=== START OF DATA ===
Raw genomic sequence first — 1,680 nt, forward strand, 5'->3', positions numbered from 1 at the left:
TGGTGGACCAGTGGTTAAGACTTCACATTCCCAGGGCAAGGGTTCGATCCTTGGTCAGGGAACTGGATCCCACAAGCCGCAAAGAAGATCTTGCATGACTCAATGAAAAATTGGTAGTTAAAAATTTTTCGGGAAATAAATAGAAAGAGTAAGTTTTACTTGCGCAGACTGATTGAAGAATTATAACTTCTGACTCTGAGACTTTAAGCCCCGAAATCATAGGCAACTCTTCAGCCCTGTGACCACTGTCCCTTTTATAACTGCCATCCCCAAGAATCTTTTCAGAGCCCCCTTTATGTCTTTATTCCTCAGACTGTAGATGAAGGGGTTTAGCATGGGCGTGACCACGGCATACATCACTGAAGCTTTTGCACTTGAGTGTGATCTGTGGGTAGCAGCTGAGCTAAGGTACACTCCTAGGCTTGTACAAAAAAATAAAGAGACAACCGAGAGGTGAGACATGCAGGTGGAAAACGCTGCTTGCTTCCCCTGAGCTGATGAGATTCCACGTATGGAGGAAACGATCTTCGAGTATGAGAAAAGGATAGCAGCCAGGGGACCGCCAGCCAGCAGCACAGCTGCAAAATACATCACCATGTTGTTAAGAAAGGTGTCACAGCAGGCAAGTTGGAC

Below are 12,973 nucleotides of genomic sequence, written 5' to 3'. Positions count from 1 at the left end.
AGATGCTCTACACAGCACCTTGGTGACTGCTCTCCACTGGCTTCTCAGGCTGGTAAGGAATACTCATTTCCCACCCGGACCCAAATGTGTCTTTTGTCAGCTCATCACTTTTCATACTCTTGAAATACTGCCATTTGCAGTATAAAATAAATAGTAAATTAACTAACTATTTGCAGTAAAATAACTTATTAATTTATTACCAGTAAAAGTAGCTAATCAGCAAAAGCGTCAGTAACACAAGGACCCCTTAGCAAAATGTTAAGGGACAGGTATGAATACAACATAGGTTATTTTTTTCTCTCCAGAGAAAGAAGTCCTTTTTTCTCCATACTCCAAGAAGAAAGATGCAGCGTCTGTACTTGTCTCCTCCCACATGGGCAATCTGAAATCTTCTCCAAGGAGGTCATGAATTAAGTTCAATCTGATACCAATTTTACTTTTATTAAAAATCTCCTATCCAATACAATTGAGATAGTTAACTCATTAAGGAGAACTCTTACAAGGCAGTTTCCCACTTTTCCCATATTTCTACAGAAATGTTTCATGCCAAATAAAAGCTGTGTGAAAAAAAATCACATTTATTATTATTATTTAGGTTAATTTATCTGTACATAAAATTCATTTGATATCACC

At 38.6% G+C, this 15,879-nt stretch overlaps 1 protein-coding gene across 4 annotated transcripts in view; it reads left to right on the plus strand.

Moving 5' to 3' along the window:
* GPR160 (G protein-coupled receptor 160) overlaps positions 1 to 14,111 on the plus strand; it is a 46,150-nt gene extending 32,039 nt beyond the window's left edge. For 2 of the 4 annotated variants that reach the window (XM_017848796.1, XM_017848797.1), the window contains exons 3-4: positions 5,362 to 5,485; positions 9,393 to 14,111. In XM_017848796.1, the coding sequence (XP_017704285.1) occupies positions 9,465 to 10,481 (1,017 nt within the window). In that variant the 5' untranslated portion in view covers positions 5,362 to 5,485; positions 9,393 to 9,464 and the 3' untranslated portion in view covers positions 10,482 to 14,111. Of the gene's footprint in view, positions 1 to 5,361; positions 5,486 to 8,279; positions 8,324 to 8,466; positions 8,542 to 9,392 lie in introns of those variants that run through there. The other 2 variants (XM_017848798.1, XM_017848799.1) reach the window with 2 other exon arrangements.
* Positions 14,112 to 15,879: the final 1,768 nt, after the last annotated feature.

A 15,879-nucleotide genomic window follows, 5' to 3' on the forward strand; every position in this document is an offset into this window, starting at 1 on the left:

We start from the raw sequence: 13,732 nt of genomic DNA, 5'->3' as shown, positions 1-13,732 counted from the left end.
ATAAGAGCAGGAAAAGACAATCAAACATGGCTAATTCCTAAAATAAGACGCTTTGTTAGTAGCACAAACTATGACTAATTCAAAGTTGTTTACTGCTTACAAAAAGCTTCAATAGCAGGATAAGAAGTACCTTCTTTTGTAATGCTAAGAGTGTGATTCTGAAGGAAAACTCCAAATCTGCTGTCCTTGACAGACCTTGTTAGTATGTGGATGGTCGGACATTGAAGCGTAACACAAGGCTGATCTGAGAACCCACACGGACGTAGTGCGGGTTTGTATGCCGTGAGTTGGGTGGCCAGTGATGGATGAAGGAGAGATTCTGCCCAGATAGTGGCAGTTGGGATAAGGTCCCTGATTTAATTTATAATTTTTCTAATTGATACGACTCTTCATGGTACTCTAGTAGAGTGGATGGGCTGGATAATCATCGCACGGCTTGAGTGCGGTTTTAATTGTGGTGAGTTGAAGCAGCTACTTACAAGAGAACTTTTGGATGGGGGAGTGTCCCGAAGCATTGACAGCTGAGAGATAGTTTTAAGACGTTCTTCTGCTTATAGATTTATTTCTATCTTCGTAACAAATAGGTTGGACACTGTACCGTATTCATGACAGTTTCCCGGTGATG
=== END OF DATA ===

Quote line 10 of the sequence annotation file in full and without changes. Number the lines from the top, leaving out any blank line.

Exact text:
We start from the raw sequence: 13,732 nt of genomic DNA, 5'->3' as shown, positions 1-13,732 counted from the left end.